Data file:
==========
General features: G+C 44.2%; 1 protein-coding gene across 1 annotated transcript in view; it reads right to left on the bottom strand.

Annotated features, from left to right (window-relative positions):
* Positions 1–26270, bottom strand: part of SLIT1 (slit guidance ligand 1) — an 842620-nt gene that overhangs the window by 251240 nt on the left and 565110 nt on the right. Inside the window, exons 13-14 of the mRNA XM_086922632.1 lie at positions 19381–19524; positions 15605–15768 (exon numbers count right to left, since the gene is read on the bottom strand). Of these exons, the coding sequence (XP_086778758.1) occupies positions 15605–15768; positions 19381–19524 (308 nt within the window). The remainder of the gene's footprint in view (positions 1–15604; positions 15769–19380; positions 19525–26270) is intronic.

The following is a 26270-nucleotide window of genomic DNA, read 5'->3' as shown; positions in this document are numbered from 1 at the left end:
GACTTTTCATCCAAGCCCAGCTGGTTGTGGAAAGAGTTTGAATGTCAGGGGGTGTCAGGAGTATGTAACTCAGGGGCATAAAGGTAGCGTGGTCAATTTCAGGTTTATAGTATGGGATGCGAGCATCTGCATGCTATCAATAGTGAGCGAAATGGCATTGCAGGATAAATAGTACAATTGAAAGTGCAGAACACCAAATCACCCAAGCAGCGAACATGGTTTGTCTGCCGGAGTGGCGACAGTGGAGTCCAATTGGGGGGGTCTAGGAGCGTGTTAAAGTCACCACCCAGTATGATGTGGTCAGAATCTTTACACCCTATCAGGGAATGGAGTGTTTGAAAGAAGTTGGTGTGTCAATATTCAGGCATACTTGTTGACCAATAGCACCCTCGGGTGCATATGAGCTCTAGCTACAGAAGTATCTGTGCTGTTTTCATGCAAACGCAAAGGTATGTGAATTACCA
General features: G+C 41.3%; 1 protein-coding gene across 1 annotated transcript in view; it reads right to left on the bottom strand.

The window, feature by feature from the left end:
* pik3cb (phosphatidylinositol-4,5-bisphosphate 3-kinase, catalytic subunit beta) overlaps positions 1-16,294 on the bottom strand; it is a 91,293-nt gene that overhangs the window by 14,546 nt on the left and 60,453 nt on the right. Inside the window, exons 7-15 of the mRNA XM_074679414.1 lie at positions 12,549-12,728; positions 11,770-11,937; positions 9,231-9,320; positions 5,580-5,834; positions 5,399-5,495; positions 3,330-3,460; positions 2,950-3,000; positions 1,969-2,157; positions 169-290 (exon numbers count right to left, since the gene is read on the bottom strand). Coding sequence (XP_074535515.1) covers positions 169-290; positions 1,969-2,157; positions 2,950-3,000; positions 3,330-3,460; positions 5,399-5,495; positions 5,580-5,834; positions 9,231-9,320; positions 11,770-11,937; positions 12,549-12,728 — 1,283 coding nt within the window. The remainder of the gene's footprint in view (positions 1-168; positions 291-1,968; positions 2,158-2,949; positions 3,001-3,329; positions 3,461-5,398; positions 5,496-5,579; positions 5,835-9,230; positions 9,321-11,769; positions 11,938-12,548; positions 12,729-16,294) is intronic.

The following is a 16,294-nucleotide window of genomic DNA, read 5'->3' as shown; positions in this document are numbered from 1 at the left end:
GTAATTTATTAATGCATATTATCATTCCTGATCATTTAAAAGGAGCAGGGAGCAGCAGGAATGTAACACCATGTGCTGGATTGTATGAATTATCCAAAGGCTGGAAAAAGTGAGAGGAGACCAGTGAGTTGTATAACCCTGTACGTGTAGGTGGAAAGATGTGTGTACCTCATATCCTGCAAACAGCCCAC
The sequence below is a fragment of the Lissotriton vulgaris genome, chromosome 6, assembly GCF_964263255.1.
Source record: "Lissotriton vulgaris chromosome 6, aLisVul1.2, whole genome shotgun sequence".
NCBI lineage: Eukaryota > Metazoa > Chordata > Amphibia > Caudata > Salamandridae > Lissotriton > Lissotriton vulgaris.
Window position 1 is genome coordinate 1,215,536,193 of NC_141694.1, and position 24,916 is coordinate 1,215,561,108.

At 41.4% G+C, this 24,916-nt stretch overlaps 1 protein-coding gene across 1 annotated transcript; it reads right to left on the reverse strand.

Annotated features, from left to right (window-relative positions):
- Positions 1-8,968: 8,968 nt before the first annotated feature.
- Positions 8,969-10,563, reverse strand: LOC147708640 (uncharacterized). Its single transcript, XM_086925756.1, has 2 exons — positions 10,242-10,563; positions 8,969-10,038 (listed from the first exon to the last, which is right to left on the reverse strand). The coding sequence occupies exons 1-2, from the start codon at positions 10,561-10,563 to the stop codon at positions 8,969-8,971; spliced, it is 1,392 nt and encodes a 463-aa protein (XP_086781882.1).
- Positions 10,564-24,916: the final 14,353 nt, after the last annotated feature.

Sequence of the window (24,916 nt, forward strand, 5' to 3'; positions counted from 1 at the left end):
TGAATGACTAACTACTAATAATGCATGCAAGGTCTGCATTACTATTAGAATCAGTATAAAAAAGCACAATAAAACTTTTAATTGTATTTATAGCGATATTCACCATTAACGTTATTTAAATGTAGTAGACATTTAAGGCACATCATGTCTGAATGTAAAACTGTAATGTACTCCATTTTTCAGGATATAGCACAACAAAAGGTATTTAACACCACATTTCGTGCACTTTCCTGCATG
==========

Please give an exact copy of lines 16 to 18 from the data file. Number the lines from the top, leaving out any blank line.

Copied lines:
Annotated features, from left to right (window-relative positions):
- Positions 1-8,968: 8,968 nt before the first annotated feature.
- Positions 8,969-10,563, reverse strand: LOC147708640 (uncharacterized). Its single transcript, XM_086925756.1, has 2 exons — positions 10,242-10,563; positions 8,969-10,038 (listed from the first exon to the last, which is right to left on the reverse strand). The coding sequence occupies exons 1-2, from the start codon at positions 10,561-10,563 to the stop codon at positions 8,969-8,971; spliced, it is 1,392 nt and encodes a 463-aa protein (XP_086781882.1).